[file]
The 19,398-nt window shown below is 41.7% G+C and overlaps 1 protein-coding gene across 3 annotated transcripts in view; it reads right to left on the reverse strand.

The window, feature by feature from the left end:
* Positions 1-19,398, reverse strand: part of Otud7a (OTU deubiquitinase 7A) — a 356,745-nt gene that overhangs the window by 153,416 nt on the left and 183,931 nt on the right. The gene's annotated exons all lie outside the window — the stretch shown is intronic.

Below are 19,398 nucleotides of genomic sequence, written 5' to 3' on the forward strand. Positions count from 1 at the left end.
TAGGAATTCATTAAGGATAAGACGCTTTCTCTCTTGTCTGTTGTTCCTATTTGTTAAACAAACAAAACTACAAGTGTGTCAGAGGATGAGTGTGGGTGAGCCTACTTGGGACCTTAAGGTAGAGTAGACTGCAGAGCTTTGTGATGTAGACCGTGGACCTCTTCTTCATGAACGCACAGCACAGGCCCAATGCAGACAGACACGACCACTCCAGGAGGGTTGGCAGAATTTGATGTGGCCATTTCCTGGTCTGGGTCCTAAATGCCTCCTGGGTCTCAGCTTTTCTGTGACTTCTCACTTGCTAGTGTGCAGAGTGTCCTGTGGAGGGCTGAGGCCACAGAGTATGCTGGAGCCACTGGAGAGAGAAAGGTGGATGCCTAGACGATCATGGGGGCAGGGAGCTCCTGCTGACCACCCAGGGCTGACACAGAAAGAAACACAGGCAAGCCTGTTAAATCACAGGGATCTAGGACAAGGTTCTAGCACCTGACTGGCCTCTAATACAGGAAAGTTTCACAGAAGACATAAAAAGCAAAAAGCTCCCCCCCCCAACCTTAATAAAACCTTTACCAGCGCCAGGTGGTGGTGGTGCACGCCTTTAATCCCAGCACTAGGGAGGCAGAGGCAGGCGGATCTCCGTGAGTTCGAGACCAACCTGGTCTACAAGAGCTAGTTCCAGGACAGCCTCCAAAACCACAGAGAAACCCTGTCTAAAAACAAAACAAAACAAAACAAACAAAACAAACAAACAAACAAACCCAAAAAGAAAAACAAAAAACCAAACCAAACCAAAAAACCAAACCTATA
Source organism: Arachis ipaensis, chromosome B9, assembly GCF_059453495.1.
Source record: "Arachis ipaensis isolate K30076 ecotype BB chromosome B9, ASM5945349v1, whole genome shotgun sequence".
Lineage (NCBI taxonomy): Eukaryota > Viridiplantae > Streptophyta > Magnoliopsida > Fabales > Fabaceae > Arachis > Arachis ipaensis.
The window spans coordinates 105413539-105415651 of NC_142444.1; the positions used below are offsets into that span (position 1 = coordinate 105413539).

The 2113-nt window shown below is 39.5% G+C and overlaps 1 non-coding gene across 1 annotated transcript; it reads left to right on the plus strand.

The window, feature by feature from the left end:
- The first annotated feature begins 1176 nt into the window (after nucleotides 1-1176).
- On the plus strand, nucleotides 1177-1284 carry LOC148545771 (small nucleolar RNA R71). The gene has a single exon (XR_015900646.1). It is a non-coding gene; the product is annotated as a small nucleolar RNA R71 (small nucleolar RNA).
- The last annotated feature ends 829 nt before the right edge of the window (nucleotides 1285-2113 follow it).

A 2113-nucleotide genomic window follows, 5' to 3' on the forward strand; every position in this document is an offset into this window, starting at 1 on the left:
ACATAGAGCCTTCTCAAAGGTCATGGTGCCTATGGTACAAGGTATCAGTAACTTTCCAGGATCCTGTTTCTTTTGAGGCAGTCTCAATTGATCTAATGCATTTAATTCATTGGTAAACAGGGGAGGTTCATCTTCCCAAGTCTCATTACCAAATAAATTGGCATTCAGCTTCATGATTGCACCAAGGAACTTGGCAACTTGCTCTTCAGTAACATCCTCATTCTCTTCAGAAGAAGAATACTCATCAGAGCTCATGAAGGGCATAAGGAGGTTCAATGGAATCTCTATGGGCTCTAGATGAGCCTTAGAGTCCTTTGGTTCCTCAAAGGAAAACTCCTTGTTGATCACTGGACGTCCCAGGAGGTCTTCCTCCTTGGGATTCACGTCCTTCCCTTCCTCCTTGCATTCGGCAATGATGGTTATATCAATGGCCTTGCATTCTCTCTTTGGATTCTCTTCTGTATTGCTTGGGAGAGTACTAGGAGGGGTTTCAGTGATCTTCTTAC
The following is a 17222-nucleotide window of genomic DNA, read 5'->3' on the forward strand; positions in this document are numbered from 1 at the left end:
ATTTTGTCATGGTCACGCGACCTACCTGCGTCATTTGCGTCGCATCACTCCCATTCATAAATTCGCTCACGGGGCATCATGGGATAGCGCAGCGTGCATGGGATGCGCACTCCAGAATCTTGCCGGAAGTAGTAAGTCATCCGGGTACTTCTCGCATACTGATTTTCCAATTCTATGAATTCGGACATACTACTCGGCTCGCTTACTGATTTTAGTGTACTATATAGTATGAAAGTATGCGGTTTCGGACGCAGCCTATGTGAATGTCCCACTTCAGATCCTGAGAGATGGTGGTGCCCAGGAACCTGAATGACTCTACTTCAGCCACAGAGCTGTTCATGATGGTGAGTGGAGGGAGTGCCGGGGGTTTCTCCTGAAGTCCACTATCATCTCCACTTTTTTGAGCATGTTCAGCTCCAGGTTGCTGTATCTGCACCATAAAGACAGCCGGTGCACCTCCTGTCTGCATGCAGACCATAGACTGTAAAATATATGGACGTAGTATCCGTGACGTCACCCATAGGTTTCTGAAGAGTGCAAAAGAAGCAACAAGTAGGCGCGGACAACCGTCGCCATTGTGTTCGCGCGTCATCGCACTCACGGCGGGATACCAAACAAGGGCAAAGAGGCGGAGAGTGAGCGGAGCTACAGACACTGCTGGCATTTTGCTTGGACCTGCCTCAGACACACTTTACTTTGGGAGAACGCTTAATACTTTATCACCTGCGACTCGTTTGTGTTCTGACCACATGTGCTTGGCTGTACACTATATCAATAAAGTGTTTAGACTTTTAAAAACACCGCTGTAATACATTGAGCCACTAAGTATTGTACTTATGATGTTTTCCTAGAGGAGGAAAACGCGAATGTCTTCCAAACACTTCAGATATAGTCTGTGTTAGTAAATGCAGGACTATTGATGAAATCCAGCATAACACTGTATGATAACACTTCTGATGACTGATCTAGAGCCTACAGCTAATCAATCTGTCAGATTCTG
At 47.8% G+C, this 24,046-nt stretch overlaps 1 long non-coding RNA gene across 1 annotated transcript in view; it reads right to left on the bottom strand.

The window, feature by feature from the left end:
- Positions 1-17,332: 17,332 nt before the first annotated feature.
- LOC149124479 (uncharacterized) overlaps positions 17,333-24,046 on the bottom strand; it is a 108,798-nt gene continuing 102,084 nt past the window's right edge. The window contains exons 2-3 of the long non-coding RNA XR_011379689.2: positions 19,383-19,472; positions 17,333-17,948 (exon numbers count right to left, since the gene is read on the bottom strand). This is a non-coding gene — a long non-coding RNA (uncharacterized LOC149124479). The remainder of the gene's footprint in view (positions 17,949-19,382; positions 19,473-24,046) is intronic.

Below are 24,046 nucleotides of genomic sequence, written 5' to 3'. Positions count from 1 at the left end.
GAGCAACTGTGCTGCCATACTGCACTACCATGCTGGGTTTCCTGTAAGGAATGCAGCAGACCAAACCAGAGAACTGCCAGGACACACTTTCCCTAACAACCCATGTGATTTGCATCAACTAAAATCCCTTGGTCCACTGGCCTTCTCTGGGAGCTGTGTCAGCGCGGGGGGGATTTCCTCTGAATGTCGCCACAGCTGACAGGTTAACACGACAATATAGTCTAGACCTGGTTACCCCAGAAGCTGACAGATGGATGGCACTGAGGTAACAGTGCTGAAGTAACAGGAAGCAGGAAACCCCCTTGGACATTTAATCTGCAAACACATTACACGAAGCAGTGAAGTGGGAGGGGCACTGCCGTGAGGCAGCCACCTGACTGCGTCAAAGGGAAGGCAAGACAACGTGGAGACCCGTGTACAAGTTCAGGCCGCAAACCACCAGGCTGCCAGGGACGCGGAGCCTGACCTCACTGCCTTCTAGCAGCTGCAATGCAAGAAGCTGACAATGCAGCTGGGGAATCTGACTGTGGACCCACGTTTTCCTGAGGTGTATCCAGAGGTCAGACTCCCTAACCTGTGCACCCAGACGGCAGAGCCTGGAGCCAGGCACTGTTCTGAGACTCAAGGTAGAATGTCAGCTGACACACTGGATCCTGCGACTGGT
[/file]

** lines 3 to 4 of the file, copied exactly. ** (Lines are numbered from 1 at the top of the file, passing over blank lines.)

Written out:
* Positions 1-19,398, reverse strand: part of Otud7a (OTU deubiquitinase 7A) — a 356,745-nt gene that overhangs the window by 153,416 nt on the left and 183,931 nt on the right. The gene's annotated exons all lie outside the window — the stretch shown is intronic.

Below are 19,398 nucleotides of genomic sequence, written 5' to 3' on the forward strand. Positions count from 1 at the left end.